In this essay we consider why American colleges and universities participate in big-time commercialized intercollegiate sports, and how sports came to play such a prominent role on American college and university campuses. We also review how the National Collegiate Athletic Association (NCAA) developed as a body to regulate player safety and transformed itself into an economic regulator, the means by which the NCAA attempts to maintain its control, increase revenues, and reduce costs for college sports programs. We also examine how the organization succeeds in the face of institutional characteristics that imply that its cartel activities would be doomed. Finally, we speculate on what changes might be on the horizon for the NCAA and college athletics.
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In nominal dollars, the median intercollegiate athletics program among the 128 largest [defined later as Division I, Football Bowl Subdivision (FBS)] generated $48 million in 2015, which was 110% more than the median of $23 million in 2004 (Fulks 2016, Table 2.1). Aggregate revenue for college football teams at 2072 institutions rose from $1.89 billion in 2003 to $4.66 billion in 2014; for basketball it rose from $1.13 billion in 2003 to $2.68 billion in 2014 (Equity in Athletics Data Analysis, US Department of Education 2017, accessed January 22, 2017, https://ope.ed.gov/athletics/Trend/public/#/answer/6/601/trend/-1/-1/-1/-1).
Consistent NCAA revenue and expense data are available only since 2004. The share of NCAA Division I FBS institutions’ (defined later) total intercollegiate athletics revenues (including within university transfers) accounted for by NCAA and conference distributions (mostly broadcast rights fees) and direct broadcast revenues increased from 14% in 2006 to 23% in 2015 (Fulks 2008, Table 3.27, 2016, Table 3.14).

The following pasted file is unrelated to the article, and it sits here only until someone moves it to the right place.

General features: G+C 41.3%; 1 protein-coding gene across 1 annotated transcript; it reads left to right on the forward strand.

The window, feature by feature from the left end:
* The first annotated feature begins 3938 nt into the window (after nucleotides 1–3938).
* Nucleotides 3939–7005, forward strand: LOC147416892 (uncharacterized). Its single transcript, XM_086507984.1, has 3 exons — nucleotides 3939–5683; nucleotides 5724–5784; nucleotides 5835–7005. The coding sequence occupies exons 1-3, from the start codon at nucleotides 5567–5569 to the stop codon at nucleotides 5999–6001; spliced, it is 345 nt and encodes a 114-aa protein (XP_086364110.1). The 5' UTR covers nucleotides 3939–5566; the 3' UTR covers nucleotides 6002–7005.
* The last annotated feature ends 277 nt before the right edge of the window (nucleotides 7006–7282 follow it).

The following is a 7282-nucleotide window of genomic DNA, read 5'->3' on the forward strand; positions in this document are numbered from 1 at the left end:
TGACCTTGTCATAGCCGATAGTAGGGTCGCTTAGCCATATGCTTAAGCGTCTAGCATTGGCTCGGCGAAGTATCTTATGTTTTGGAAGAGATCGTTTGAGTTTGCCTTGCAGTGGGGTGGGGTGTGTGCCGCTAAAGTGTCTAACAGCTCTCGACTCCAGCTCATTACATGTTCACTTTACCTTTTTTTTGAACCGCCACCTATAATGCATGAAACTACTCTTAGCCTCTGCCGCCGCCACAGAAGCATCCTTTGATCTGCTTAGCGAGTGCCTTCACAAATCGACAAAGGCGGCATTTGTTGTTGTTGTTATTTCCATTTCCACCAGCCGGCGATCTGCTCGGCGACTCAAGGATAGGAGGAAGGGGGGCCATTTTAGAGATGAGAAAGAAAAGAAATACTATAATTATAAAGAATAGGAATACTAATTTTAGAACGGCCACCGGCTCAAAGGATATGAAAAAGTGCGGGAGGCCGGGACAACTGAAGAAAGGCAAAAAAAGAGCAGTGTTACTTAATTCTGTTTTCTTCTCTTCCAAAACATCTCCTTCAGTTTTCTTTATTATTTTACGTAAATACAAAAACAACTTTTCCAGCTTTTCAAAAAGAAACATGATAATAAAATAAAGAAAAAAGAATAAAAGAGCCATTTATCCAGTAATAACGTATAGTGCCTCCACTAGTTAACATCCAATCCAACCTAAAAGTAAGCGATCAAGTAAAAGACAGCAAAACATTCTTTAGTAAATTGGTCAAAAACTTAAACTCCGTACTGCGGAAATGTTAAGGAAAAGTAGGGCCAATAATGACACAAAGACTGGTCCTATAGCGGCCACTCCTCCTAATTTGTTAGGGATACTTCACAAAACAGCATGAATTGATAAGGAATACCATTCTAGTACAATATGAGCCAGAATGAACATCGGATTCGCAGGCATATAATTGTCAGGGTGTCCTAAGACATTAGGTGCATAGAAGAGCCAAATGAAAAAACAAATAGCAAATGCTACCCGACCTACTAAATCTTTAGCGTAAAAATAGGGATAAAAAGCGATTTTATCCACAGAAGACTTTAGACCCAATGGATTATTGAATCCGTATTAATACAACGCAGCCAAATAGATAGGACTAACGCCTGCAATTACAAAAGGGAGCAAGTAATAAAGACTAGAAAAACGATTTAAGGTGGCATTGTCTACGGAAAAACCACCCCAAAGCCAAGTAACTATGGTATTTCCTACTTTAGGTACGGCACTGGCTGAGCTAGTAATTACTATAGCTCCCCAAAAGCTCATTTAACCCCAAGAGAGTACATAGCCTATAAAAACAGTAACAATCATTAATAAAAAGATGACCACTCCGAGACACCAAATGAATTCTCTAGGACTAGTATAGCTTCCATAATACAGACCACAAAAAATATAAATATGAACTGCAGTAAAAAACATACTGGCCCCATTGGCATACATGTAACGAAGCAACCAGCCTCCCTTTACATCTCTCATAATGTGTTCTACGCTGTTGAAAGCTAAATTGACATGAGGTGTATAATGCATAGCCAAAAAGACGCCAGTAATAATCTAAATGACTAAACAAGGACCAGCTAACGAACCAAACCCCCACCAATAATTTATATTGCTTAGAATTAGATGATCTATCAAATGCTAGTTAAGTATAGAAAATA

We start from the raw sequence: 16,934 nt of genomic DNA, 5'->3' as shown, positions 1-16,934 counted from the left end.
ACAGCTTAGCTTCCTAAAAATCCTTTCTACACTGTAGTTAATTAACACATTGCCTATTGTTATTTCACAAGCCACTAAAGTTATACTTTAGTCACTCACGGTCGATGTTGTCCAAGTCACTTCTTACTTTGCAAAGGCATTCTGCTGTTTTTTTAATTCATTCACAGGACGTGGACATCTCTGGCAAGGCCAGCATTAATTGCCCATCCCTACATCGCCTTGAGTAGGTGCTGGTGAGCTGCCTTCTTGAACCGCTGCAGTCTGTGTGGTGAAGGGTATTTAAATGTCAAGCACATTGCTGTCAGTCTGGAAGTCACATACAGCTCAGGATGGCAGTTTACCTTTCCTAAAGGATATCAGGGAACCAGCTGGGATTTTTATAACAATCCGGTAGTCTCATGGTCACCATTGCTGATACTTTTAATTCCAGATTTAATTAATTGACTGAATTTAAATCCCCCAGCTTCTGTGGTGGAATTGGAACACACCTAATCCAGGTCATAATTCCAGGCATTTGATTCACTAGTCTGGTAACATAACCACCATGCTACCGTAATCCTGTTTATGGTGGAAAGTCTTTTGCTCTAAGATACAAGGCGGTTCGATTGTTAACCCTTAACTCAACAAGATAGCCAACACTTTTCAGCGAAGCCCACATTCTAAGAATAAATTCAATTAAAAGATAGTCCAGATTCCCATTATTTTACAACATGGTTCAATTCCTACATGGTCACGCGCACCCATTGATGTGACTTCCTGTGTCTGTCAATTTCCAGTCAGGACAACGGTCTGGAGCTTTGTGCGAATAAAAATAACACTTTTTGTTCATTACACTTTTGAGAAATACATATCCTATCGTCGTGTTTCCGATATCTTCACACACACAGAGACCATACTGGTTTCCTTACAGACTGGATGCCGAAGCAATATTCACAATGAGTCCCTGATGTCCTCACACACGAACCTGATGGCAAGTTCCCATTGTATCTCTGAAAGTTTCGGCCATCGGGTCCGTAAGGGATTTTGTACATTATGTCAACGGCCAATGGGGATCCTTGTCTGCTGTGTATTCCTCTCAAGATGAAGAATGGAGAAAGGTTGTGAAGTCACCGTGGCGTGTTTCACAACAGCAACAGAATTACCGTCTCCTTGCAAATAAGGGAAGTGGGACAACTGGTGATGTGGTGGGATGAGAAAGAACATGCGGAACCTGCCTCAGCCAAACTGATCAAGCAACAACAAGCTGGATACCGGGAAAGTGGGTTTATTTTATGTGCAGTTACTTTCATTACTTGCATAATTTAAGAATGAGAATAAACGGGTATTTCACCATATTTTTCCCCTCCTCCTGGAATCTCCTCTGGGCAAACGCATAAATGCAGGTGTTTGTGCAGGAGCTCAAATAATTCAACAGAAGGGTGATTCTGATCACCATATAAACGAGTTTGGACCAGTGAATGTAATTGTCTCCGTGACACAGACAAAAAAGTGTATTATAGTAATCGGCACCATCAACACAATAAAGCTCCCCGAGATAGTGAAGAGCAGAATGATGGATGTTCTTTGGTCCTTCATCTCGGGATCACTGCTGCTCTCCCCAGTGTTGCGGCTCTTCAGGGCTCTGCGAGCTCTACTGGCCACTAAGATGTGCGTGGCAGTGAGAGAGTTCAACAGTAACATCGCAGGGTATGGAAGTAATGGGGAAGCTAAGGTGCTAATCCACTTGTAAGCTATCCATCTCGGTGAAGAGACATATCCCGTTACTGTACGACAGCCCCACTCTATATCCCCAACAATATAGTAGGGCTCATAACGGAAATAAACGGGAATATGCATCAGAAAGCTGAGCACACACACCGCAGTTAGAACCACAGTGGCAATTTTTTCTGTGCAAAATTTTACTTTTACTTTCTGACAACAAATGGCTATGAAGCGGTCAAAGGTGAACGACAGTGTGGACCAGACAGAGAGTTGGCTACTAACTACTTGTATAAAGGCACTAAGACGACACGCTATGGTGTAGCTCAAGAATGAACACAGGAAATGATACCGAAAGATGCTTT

For a more detailed examination of broadcasting and how it has affected professional sports leagues, the NCAA, and individual universities, see the authors’ complementary essay in this issue: “The Role of Broadcasting in National Collegiate Athletic Association Sports”. By 2015, broadcast rights constituted about 23% of the revenue received for intercollegiate sports by the largest 128 college sports programs. Ticket sales were 19% of revenues, cash contributions were 20%, and institutional subsidies were 18% (Fulks 2016, Table 3.14).
As of 1 year after graduation, based on nine US geographic regions, between 71 (New England) and 88 (Pacific)% of recent college graduates live in the same region as the college from which they graduated (Sasser 2008).
The five power conferences are: the Atlantic Coast Conference (ACC); the Southeastern Conference (SEC); the Big Ten Conference (Big Ten); the Big-12 Conference (Big-12); and the Pac-12 conference (Pac-12).
The Association for Intercollegiate Athletics for Women (AIAW) governed women’s college and university sports from 1971 through 1982, after which the NCAA organized women’s championship tournaments in most sports, and the AIAW discontinued operations.